Caymans

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Monday, Sep 23, 2019

School standards gap between rich and poor

School standards gap between rich and poor

The Office of Education Standards found that 35% of children attending one of the 25 education facilities inspected so far go to schools or early learning centres with an overall grade of ‘weak’ and only 25% attend a school that is at the expected standard. Furthermore, in the OES annual report the inspectors noted a correlation between school fees and standards, with public schools and those with lower fees achieving no more than ‘satisfactory’ grades, with the notable exception of the Lighthouse School.

All of the private schools and early years centres given a ‘good’ grade (the expected standard) or ‘excellent’, have fees in the middle to high fee bracket category, the report noted.

The only government school that reached a ‘good’ grade is the Lighthouse School, an all-age government school for special education needs students. While the inspectors found some improvements in government schools, which have now almost all reached the minimum standard of ‘satisfactory’, there are currently no mainstream public schools or any school within the low fee bracket that meets the expected level in terms of overall performance quality.

The five private schools that reached the expected standard are: Cayman Prep and High School, an all-though school for ages 4-18; Island Montessori, Montessori by the Sea School, and Starfish Village/Village Montessori, which all follow a Montessori curriculum; and Little Trotters Farm and Nursery School, the only educational institution inspected in 2018-19 judged to offer an ‘excellent’ quality of education overall.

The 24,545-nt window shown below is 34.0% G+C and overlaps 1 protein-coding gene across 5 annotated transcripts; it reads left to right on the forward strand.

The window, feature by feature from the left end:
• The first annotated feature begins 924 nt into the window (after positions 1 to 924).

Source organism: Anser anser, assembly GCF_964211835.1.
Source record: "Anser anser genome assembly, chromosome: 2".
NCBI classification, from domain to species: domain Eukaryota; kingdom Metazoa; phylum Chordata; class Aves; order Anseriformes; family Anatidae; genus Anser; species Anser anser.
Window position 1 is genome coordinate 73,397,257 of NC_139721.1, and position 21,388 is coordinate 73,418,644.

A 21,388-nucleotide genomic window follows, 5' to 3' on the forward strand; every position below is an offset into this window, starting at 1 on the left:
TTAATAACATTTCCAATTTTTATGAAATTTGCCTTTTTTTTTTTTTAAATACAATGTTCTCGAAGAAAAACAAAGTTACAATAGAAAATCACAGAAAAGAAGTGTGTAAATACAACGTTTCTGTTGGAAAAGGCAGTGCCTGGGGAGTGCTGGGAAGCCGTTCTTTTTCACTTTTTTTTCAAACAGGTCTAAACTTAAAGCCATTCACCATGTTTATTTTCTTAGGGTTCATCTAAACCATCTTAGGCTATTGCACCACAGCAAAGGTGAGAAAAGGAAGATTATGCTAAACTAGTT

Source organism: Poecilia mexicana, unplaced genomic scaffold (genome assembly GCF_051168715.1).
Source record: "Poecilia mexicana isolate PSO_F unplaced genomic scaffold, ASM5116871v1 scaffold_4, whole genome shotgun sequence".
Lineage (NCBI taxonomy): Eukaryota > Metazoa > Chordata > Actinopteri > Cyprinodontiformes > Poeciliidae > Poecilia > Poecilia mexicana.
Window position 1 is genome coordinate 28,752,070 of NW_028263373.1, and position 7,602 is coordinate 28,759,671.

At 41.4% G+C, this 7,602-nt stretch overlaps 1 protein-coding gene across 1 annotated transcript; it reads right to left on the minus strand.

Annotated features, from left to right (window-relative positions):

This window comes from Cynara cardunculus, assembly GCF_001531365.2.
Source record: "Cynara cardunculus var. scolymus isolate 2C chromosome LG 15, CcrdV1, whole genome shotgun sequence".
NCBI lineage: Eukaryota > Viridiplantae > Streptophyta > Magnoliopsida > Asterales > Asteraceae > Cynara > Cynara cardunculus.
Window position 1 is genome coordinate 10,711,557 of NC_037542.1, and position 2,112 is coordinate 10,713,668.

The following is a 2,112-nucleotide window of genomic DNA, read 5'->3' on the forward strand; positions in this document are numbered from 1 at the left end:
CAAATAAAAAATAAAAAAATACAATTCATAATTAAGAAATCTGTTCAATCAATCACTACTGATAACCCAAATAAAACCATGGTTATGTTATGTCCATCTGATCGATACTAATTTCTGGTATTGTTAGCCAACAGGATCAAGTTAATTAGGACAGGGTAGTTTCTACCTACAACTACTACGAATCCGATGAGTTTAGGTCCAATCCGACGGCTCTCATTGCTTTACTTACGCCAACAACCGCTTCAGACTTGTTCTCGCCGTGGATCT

The two government schools still found to be ‘weak’ in overall performance are the Clifton Hunter High School and Savannah Primary. John Gray and Layman Scott high schools, and Creek & Spot Bay, Prospect and West End primaries, as well as the Little Cayman Education Services were all judged ‘satisfactory’.

During the full inspections of schools, the inspectors found ‘excellent’ quality teaching at public schools in only 3% of lessons they observed, 31% was ‘good’ and 45% ‘satisfactory’. In more than one in five of the lessons observed (21%) the teaching quality was ‘weak’, compared to private schools, where 11% of lessons were ‘excellent’ and 12% were ‘weak’. Also concerning is that across all the early years centres, 25% of lessons were judged to be ‘weak’.

Commenting on the lack of progress in public primary schools in the ‘full’ inspections in 2018-19 since the follow-through inspections conducted in 2017-18, the OES said there had “not yet been any significant improvement in the quality of teaching in the period of one year between each set of inspections”.

Given this finding, it is not surprising that students’ achievement in public schools by the end of the primary years in English, mathematics and science “remains below international standards” and that there has been little improvement since the last round of inspections in 2014-15.

“By the end of the primary years, in 2019, less than three quarters of the Year 6 cohort achieved at the expected level in reading, writing and mathematics,” inspectors found.

Similarly, at the end of high school, external exam results in key subjects “is well below international standards because too few students leave secondary school achieving the expected level in the Caribbean Secondary examination or in the International General Certificate of Education”.

Nevertheless, there is a clear difference between results for Year 11 students on Cayman Brac, where 72.2% of the Class of 2019 achieved 5 or more Level 2 passes including English and maths, compared to 37% on Grand Cayman, and 94.4% achieved 5 or more Level 2 passes in any subject, compared to 57.65% of students on Grand Cayman.

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The question isn’t who is going to let me; it’s who is going to stop me.

Ayn Rand
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